LiquidVPN’s Privacy Toolkit: Surf, Call, Chat, IM and Pay Privately

Andrew Orr Informative Internet Guides

Are you concerned about your privacy? Check out this toolkit of apps and services. They can help you take back control. Stay private and read on.

Further Reading

Tordow 2.0 Is Android Malware That Targets Your Bank Account

8 Common VPN Myths And Why They Aren’t True

Online privacy is increasingly rare these days. And as the United States heads into a future under President-elect Trump, you should start worrying. If you’re serious about staying private—either offline or online—there are ways to go about it.

1: Use a burner phone

“Burner phone” is slang for a cheap, disposable prepaid phone. You can go this route, or use a burner app and use disposable phone numbers.

A great app to use for disposable phone numbers is Burner. It requires a monthly subscription, but you can create unlimited numbers.

Burner App—via https://www.burnerapp.com

2: Switch to anonymous money

Cash is already a fairly anonymous form of money. But for people who don’t want to give up their bank account, there is cryptocurrency. There are many types of cryptocurrency to choose from. Bitcoin and Ethereum are the two most popular.

An alternative to this is the service Privacy. It lets you hook up your bank account and create unlimited, free virtual debit cards. You can create a different card for each service. Or use a burner card that closes down after one transaction.

Privacy App—via https://privacy.com

3: Manage online accounts

Put simply: share as little personal info on social media as you can. The internet is permanent, so manage privacy settings wherever possible.

A service to check out is Deseat.me. It only works with Gmail addresses, but you enter your email address. Then it scans the internet for any online account that uses the address. You have to option to remove the account if you want.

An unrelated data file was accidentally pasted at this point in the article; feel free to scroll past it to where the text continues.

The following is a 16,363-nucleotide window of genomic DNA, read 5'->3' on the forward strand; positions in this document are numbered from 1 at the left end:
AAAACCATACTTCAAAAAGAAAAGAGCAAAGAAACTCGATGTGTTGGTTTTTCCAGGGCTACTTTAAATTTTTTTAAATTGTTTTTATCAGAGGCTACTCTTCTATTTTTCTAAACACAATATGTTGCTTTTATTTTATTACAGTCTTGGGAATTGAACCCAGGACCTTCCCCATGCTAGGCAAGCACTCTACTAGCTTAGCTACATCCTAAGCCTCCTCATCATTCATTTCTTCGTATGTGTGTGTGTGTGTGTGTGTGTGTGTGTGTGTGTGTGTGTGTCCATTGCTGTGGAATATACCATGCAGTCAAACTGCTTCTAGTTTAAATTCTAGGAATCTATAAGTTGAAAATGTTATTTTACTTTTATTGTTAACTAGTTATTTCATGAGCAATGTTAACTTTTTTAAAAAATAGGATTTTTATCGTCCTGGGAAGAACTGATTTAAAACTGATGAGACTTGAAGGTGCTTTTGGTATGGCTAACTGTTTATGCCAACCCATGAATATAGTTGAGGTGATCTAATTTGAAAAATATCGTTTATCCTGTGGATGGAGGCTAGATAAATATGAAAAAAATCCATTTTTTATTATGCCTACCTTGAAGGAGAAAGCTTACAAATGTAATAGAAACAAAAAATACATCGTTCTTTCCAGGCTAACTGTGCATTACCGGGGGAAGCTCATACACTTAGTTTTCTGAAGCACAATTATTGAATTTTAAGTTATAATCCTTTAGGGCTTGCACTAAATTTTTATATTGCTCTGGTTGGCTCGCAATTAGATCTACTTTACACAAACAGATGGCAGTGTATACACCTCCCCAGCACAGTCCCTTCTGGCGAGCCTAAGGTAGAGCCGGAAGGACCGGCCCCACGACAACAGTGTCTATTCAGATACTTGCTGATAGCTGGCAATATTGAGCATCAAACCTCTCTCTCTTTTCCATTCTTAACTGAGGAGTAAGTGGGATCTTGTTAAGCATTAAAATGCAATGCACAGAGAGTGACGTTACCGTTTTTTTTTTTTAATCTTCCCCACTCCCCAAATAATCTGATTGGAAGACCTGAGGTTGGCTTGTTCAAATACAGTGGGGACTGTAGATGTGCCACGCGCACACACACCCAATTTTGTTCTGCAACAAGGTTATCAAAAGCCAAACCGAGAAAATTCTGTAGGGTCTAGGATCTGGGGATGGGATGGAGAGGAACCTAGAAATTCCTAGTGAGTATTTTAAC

Deseat.me—via https://www.deseat.me

4: Chatting securely

Now that you use Burner to have disposable phone numbers, you can go a step further. For secure texting, you can use an app called Signal. It encrypts your messages at both ends, and you can make private calls too.

For emails, try a service called Protonmail. The company is in Switzerland and outside of America’s jurisdiction. Like Signal, it’s end-to-end encrypted.

Signal & Protonmail

5: Browsing the web

Several services can help you browse the web anonymously. First, use Tor. You can use it on smartphones and laptop/desktops. Next, use a VPN. Either technology is worthwhile on their own. But when you combine them and use both Tor and a VPN, you’ll be even more private.

Instead of using Google, use DuckDuckGo. It respects your privacy and doesn’t collect your data. Funnily enough, you can even keep searching Google with DDG. But it encrypts each search and can’t trace you.

DuckDuckGo—via https://duckduckgo.com/?

Conclusion

The lengths you go to stay private is up to you. You shouldn’t assume that governments and/or corporations have your best privacy interests at heart. You can take simple steps by using these apps. Or you can go completely offline and live “off the grid.”

In an age where it’s easy to spy on people using technology, it’s more important than ever to value privacy.